Prieto DA, Johann DJ Jr, Wei BR, Ye X, Chan KC, Nissley DV, Simpson RM, Citrin DE, Mackall CL, Linehan WM, Blonder J. Mass spectrometry in cancer biomarker research: a case for immunodepletion of abundant blood-derived proteins from clinical tissue specimens. Biomark Med. 2014;8(2):269-86.
Simpson RM, Bastian BC, Michael HT, Webster JD, Prasad ML, Conway CM, Prieto VM, Gary JM, Goldschmidt MH, Esplin DG, Smedley RC, Piris A, Meuten DJ, Kiupel M, Lee CC, Ward JM, Dwyer JE, Davis BJ, Anver MR, Molinolo AA, Hoover SB, Rodriguez-Canales J, Hewitt SM. Sporadic naturally occurring melanoma in dogs as a preclinical model for human melanoma. Pigment Cell Melanoma Res. 2014;27(1):37-47.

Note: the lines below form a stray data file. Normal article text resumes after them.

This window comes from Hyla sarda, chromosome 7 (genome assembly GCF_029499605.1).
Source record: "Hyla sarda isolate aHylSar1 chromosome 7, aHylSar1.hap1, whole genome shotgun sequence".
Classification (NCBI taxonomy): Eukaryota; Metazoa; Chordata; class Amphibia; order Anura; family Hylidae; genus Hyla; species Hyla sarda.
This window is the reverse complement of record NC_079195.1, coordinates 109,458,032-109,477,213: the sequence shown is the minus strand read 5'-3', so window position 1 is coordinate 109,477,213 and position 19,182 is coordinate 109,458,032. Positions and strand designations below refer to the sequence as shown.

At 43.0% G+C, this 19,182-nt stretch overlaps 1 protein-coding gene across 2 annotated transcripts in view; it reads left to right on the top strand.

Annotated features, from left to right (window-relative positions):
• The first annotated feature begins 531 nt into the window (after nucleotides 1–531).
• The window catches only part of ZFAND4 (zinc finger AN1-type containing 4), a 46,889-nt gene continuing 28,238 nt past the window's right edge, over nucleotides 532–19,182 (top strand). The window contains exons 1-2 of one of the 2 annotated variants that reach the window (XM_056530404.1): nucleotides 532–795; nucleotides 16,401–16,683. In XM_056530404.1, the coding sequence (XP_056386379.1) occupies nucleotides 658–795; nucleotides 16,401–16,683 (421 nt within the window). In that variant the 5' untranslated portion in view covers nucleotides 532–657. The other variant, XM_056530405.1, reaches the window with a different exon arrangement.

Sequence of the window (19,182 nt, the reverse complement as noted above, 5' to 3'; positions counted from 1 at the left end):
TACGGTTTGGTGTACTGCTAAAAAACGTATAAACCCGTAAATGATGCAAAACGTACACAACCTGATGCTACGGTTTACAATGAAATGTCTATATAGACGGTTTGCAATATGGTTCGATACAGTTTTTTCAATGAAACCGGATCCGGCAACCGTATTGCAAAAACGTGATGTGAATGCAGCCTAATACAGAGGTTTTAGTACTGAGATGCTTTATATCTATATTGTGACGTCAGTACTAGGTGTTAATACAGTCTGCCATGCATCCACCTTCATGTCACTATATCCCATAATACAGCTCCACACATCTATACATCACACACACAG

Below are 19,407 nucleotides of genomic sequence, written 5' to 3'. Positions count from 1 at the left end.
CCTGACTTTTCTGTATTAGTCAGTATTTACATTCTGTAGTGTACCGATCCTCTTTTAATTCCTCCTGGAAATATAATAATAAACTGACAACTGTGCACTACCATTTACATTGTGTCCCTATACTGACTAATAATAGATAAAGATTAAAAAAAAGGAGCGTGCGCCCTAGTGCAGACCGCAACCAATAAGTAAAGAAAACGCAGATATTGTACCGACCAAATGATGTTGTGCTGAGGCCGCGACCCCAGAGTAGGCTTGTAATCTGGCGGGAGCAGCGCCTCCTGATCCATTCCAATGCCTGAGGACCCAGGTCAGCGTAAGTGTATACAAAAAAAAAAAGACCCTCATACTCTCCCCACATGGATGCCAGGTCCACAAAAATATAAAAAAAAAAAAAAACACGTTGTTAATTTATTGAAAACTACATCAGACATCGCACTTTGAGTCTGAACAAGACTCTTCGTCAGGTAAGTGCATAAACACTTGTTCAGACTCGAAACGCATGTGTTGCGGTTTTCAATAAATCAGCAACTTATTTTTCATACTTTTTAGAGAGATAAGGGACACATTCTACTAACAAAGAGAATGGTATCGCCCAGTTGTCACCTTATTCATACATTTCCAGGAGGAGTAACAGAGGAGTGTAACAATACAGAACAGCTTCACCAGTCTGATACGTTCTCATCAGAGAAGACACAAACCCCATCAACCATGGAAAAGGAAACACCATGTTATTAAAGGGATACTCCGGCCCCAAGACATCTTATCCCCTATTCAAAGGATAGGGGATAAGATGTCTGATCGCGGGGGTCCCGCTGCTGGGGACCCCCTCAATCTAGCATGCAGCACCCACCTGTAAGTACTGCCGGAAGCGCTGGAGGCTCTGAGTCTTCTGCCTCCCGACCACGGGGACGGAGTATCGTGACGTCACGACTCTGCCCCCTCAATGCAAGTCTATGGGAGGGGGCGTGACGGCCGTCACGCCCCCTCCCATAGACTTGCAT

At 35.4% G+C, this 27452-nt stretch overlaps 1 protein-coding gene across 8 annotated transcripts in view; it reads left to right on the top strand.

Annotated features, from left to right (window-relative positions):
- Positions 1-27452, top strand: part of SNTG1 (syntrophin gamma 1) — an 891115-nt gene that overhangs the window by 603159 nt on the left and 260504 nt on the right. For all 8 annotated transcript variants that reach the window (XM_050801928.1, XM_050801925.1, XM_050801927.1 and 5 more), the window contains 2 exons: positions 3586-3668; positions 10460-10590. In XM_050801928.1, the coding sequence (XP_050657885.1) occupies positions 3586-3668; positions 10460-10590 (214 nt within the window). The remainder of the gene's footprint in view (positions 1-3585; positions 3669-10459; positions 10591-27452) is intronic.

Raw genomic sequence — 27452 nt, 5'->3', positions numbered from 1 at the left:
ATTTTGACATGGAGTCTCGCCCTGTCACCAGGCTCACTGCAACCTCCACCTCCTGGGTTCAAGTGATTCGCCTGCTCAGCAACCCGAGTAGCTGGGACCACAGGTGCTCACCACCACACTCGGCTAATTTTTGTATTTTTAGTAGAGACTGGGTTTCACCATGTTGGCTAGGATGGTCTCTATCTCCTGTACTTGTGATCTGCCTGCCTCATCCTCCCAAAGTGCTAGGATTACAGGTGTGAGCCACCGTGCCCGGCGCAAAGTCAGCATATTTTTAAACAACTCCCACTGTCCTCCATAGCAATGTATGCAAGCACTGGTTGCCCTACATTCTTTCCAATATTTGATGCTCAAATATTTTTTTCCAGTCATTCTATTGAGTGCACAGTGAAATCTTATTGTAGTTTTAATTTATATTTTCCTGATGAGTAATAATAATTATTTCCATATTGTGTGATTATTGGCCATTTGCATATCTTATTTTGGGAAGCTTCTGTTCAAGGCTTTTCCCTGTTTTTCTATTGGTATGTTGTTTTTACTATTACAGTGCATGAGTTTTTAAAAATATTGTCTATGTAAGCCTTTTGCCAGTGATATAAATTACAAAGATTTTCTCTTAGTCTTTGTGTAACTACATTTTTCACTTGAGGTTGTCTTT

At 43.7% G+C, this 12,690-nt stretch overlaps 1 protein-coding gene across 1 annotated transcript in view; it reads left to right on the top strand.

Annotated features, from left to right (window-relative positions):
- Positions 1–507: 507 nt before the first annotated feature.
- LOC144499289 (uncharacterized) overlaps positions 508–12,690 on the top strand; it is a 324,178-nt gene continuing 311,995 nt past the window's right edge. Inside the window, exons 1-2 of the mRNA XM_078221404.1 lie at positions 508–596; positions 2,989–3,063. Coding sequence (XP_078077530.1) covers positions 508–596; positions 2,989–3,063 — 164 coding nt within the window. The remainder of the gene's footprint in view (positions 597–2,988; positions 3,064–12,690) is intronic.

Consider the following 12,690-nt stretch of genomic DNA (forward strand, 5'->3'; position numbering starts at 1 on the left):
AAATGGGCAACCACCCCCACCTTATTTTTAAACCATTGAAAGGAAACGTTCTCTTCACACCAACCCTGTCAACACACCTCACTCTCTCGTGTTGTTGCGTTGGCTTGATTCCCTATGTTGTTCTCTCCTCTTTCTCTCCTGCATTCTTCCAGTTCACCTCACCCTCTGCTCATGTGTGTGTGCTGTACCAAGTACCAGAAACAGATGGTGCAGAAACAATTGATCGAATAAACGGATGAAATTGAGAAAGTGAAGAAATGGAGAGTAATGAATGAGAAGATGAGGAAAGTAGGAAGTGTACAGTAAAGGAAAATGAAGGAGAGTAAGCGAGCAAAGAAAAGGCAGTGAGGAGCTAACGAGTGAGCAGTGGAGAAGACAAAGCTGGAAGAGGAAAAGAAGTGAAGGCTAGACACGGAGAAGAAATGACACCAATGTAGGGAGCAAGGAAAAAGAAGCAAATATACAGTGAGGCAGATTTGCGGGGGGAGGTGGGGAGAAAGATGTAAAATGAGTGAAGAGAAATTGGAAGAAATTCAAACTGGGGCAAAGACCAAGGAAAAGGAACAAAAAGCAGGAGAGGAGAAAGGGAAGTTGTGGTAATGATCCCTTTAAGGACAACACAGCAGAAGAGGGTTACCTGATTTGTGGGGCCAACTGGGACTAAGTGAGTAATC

Simmons JK, Patel J, Michalowski A, Zhang S, Wei BR, Sullivan P, Gamache B, Felsenstein K, Kuehl WM, Simpson RM, Zingone A, Landgren O, Mock BA. TORC1 and class I HDAC inhibitors synergize to suppress mature B cell neoplasms. Mol Oncol. 2014;8(2):261-72.